A turbulent day on the stock market which saw almost £30 billion wiped off the value of the FTSE 100 is likely to deal another crushing blow to UK retirement incomes. Markets fell on the back of a lack of confidence triggered from the news that Spain’s borrowing costs had risen to 7.5%, a figure that many analysts describe an unsustainable. There is a now a growing feeling that Spain will need another Euro bailout that will dwarf the previous bailouts offered to Portugal and Greece. Looking across the Eurozone countries, the UK can borrow at a much lower rate than other major European countries which has inflated the cost of UK government bonds. This in turn has pushed down the yield which insurers use to price annuities, leaving them no other option but to cut annuity rates.
As well as hitting annuitants, the falling stock market also impacts upon the future income of those still saving for retirement as that is where most UK pension funds are invested. Nigel Green who is the CEO at the deVere Group says that..‘…the FTSE 100 plummeting by 117.9 points is disastrous for pension pots as the vast majority of all pensions and savings are linked, at least in part, to shares.” He added that those who were coming up to retirement age would be made permanently worse off due to recent events on the stock market. On the back of poor returns many are now looking to take their pension out of the UK and transferring it using QROPS, a trend that was likely to continue according to Mr Green.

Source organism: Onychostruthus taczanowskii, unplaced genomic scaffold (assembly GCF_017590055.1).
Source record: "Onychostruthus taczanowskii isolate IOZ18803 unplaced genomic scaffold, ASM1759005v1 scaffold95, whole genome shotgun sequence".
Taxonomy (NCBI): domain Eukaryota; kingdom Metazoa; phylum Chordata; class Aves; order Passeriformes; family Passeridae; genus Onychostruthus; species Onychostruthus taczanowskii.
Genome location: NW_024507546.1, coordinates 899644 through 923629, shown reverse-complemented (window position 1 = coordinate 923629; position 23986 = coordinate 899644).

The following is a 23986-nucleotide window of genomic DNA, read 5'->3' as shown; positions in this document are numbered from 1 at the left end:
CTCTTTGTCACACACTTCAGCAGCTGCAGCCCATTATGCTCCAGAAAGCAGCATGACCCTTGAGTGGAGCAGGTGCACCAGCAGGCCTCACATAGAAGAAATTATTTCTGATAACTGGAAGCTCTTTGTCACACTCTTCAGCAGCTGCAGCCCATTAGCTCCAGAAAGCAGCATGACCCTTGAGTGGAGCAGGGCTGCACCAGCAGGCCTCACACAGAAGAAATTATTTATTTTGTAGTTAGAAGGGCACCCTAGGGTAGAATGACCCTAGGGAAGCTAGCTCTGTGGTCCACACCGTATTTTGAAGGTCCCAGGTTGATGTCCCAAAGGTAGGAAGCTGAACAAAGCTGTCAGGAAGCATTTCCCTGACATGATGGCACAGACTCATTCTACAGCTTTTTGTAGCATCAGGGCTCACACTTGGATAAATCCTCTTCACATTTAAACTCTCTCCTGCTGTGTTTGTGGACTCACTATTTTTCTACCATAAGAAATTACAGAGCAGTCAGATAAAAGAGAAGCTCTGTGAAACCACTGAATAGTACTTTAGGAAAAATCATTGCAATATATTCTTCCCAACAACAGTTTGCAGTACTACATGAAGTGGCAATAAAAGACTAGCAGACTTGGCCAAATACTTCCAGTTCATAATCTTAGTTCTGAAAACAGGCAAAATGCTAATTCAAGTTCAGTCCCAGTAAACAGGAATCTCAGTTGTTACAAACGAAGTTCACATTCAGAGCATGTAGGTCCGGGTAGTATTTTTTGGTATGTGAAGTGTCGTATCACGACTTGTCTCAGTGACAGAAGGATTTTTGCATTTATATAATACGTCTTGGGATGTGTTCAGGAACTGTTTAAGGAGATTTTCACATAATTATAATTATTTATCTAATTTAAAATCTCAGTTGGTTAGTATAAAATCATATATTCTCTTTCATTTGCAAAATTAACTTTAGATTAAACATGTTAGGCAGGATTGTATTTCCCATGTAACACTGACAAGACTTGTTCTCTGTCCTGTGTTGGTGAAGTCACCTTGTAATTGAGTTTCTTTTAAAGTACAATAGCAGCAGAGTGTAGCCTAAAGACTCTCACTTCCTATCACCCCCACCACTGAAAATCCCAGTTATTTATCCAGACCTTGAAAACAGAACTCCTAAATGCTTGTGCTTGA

Another trend that is likely to accelerate on the back of lower annuity rates is the number of retirees who choose an alternative to buying an annuity. Rates have halved over the past twenty years but more recently we have seen a sharper decline, with rates falling 14% since the summer of 2009. A 65 year old man with a £100,000 pension pot could have converted this into an annual income of £6,930 back in the Spring of 2009. Now that same pension fund would only be worth an estimated £5,850, over a £1,000 a year less. Would be annuitants are now understandably reticent to lock themselves into a life annuity whilst rates are so low. Many are now turning to the alternative options such as a fixed term product or opting for drawdown where their fund remains invested. However these only tend to suit those retirees lucky enough to have a larger the average pension pot so for most there is no escaping the problem of falling annuity rates. If you are in this situation the best advice is to shop around and declare any medical or health issues you may have as this could potentially boost your annuity offer.